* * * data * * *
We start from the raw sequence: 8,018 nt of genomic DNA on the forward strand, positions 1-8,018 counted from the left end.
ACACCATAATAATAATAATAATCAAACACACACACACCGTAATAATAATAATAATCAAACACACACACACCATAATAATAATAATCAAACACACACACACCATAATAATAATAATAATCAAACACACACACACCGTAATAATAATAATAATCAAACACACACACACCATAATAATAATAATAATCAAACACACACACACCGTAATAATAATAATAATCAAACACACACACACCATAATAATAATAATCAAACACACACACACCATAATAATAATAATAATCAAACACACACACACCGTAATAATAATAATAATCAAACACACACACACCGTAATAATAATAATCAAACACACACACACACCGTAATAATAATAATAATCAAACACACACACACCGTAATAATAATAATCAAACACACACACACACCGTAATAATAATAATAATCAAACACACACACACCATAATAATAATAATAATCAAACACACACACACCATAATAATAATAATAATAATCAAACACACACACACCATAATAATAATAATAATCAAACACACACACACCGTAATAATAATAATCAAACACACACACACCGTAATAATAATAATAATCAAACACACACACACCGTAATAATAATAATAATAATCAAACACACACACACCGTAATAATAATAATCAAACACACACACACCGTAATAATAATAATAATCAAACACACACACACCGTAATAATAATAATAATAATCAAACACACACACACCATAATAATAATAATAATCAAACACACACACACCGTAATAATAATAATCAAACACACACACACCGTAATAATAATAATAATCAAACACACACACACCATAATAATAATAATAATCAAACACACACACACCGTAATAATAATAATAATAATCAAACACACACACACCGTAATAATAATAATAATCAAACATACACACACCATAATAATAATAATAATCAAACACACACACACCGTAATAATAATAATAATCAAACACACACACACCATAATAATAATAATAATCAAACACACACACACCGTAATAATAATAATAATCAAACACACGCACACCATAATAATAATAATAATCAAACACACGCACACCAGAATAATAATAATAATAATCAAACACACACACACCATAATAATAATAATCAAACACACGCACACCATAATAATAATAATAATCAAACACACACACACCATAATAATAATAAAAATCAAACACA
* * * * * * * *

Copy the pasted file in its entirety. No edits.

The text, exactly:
We start from the raw sequence: 8,018 nt of genomic DNA on the forward strand, positions 1-8,018 counted from the left end.
ACACCATAATAATAATAATAATCAAACACACACACACCGTAATAATAATAATAATCAAACACACACACACCATAATAATAATAATCAAACACACACACACCATAATAATAATAATAATCAAACACACACACACCGTAATAATAATAATAATCAAACACACACACACCATAATAATAATAATAATCAAACACACACACACCGTAATAATAATAATAATCAAACACACACACACCATAATAATAATAATCAAACACACACACACCATAATAATAATAATAATCAAACACACACACACCGTAATAATAATAATAATCAAACACACACACACCGTAATAATAATAATCAAACACACACACACACCGTAATAATAATAATAATCAAACACACACACACCGTAATAATAATAATCAAACACACACACACACCGTAATAATAATAATAATCAAACACACACACACCATAATAATAATAATAATCAAACACACACACACCATAATAATAATAATAATAATCAAACACACACACACCATAATAATAATAATAATCAAACACACACACACCGTAATAATAATAATCAAACACACACACACCGTAATAATAATAATAATCAAACACACACACACCGTAATAATAATAATAATAATCAAACACACACACACCGTAATAATAATAATCAAACACACACACACCGTAATAATAATAATAATCAAACACACACACACCGTAATAATAATAATAATAATCAAACACACACACACCATAATAATAATAATAATCAAACACACACACACCGTAATAATAATAATCAAACACACACACACCGTAATAATAATAATAATCAAACACACACACACCATAATAATAATAATAATCAAACACACACACACCGTAATAATAATAATAATAATCAAACACACACACACCGTAATAATAATAATAATCAAACATACACACACCATAATAATAATAATAATCAAACACACACACACCGTAATAATAATAATAATCAAACACACACACACCATAATAATAATAATAATCAAACACACACACACCGTAATAATAATAATAATCAAACACACGCACACCATAATAATAATAATAATCAAACACACGCACACCAGAATAATAATAATAATAATCAAACACACACACACCATAATAATAATAATCAAACACACGCACACCATAATAATAATAATAATCAAACACACACACACCATAATAATAATAAAAATCAAACACA